We go down to the station at 4pm to see Bert. Lugage was not on the Chicago train. He tries again and again to get some sense out of LA on this holiday and eventually talks to someone, who tells him that our bags have been put on the next 'Sunset', due to arrive in NOLA on Friday afternoon at 4pm (plus delay time). Whether he is being told this just to 'shut him up', we don't know but sometime after 6pm we arrive back at the hotel.
We are booked to fly out to Miami tomorrow but without luggage we are just extending the 'lost' link. Anyway our tickets, etc are in the bags, so we need to stay. I manage to get a room for another night at the hotel and then try to change the flight tickets. I have a schedule of flights, hotels, etc but no ticket numbers or references
We call it a draw at this and go out to 'celebrate' Thanksgiving Day with a quick supper and then to bed. On a happier note we watch "High Society' on the TV and this happy distraction lifts us.
Friday 23rd November
A phone call to the previously 'on holiday' department of British Airways results in the flight to Miami being changed inside 5 minutes, without the need for any reference numbers !!!!!!
Keep your fingers crossed for us.
I considered going into movie script writing after this trip, but decided that I couldn't even begin to invent a fraction of what is actually happening. Soaps - who needs them ????
STOP PRESS Its 1850 Central Time. We've just phoned the baggage dept at the station and they have told us that the 'Sunset' is in and our 2 bags are on it !!!!!!!!!
If you go out tonight, dear reader, have a drink for me.
Heff yo hoid thiss wun ??? We saw on the web news, we do look occasionally to see if the world is still out there, that there's a small tourist ship that is in the Antarctic, that has struck an ice shelf
We go down to the station and yes, it is our cases. They are intact and all is OK. It is now 2000 and we go out for supper in a lighter mood. Fried green tomatoes, followed by blackened catfish served with dirty rice - just don't tell Crocodile, I don't think he could handle it. Follow this with a weight watchers defying dessert and we are deliciously full. It is Friday night in New Orleans and in the town there are police cars on, what seems like, every other street corner. There are police walking round (and mounted police) and even police stood at the entrances to restaurants. Every few minutes a police car screams away on some call and is instantly replaced. I've never seen that many police even for a Manchester United v Liverpool match!!! There is a weird feeling of - do we feel safe because there are so many police about or unsafe because they have to be there in the first place ? We again did not attempt any night life.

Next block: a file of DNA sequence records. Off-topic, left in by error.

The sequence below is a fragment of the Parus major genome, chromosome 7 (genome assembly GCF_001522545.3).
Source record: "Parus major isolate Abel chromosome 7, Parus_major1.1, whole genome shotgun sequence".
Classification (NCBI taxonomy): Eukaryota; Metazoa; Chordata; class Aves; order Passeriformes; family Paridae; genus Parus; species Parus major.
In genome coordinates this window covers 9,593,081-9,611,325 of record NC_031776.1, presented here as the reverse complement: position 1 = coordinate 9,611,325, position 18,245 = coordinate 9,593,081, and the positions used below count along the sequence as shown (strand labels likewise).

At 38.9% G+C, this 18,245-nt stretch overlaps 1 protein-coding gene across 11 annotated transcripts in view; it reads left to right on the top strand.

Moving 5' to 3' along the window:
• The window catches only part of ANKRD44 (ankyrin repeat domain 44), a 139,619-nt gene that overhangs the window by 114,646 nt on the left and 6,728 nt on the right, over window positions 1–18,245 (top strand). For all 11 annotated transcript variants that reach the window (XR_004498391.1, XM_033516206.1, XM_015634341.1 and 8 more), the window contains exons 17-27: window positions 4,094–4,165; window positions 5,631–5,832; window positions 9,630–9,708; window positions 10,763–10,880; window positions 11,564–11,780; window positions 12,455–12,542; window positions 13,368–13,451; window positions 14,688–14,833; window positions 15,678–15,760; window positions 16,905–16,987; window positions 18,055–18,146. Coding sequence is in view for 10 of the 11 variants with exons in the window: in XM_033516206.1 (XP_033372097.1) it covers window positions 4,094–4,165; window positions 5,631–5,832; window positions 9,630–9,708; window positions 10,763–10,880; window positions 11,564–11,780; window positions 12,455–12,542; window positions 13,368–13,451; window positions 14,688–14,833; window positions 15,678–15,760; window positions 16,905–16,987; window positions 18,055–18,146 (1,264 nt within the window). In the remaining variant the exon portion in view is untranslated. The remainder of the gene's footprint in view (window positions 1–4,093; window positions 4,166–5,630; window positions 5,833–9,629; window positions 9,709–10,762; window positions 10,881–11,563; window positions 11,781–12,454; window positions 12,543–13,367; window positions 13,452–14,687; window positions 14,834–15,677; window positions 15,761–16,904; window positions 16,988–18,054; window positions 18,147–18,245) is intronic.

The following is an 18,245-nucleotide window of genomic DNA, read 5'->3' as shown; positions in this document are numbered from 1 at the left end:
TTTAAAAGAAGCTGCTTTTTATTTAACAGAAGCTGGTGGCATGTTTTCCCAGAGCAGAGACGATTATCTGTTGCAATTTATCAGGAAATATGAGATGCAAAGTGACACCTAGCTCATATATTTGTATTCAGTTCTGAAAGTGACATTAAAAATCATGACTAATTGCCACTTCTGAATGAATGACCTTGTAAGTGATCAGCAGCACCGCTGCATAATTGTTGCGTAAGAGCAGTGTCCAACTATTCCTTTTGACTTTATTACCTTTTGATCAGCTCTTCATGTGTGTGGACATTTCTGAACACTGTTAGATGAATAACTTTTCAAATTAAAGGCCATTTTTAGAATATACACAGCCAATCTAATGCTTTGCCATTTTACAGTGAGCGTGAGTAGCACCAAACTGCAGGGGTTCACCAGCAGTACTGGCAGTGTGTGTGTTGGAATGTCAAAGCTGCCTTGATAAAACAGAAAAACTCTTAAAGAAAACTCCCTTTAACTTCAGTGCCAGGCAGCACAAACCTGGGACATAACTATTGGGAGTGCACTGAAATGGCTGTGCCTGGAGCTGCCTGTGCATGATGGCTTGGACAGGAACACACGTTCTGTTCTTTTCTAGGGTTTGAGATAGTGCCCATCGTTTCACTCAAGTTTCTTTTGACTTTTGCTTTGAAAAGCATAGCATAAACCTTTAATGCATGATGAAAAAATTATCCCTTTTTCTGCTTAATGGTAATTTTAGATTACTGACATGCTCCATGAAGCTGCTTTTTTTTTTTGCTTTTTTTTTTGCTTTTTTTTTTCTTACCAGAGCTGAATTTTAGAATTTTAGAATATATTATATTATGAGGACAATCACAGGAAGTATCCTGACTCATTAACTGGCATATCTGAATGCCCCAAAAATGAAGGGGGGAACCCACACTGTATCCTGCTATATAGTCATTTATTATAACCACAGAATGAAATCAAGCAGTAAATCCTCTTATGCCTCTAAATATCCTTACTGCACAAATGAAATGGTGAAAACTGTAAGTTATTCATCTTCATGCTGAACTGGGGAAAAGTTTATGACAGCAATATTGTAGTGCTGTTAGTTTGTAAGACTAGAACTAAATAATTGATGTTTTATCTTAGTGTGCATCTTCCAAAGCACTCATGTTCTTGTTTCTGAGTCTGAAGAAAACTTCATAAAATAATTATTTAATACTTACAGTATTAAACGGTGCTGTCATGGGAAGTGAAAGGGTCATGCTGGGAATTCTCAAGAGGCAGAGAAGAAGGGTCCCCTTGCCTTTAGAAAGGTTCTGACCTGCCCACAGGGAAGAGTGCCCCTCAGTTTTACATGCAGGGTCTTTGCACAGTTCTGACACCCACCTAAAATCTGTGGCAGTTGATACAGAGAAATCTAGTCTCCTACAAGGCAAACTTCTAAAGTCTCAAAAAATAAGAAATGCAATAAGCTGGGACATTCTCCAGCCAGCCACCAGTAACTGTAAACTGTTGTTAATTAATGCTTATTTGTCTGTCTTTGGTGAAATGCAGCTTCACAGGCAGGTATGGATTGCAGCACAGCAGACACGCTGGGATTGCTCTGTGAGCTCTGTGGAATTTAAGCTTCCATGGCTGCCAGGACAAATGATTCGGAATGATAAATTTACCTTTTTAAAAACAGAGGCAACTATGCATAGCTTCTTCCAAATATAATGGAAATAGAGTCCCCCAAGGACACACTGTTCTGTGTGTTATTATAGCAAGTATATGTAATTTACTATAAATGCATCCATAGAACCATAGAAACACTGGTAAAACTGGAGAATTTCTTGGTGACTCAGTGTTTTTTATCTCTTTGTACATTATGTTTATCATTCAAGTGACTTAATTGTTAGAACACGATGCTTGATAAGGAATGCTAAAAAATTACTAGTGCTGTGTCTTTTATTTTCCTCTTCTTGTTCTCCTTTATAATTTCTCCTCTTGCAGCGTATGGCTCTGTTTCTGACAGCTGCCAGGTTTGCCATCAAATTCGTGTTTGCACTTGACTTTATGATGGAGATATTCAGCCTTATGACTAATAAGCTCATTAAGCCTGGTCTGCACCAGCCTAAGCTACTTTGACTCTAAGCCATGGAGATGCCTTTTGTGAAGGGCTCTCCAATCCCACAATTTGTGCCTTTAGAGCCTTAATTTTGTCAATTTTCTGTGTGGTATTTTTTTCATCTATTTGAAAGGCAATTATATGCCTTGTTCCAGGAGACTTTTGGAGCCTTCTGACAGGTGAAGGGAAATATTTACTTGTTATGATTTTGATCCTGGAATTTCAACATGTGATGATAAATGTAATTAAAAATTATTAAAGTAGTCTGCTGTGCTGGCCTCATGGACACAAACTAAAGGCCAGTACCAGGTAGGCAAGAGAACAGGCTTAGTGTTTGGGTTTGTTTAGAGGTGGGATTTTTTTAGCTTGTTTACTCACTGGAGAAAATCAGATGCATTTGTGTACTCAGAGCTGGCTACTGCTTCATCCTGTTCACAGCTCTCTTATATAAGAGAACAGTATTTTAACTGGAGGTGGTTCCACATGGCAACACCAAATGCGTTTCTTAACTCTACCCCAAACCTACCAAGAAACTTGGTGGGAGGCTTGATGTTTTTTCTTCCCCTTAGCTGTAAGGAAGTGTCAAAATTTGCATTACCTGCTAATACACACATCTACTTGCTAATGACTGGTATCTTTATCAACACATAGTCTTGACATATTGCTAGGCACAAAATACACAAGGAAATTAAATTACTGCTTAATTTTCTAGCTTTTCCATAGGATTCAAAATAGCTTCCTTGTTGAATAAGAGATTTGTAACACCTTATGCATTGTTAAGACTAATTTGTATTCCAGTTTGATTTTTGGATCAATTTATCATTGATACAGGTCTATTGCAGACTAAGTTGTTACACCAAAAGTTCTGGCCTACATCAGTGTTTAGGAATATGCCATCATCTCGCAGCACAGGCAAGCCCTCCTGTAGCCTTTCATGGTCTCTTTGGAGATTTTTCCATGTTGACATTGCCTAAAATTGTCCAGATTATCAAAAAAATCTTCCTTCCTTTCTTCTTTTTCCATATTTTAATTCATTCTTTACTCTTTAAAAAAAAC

Reflections ?? New Orleans was one place that I did quite a bit of checking on, after all the horror stories in the press, before we decided to go there. My view was that the city had taken a battering and although things were bad, they were improving and that the city could be helped by tourists returning. I have always had a bit of wonder for the American "Deep South', its history and its peoples. I have sadly been a little disappointed by the visit. It is a 'Jekyll and Hyde' city. Some people would ask, 'Hi where you folks from' and then say 'Thankyou for coming to New Orleans', as if our being there was appreciated in their difficulties. I have had barstaff, hotel reception, meal servers and ticket agents who were unfriendly or uninterested. We have seen this before but this was actively unfriendly, as if they didn't want us there (whyever not, when we were providing their income)? Hurricane Katrina knocked the life out of NOLA in 2005, when some 80% of the city was flooded, yet two years later they've not even rebuilt the national rail link on to Miami (one reason why we're flying out of here). This is bad for such an advanced country and maybe the folks round here feel they've been abandoned. A waitress told me that most people come to NOLA 'just to get drunk and fall over'. It has too many tacky (and some are really tacky) tourist gift shops.
The 'Big Easy' was uneasy, unnerving and unfriendly and I was sad at how my anticipated 'special' place actually was in reality. I really hope that things do improve and maybe that is not only in the hands of New Orleans itself.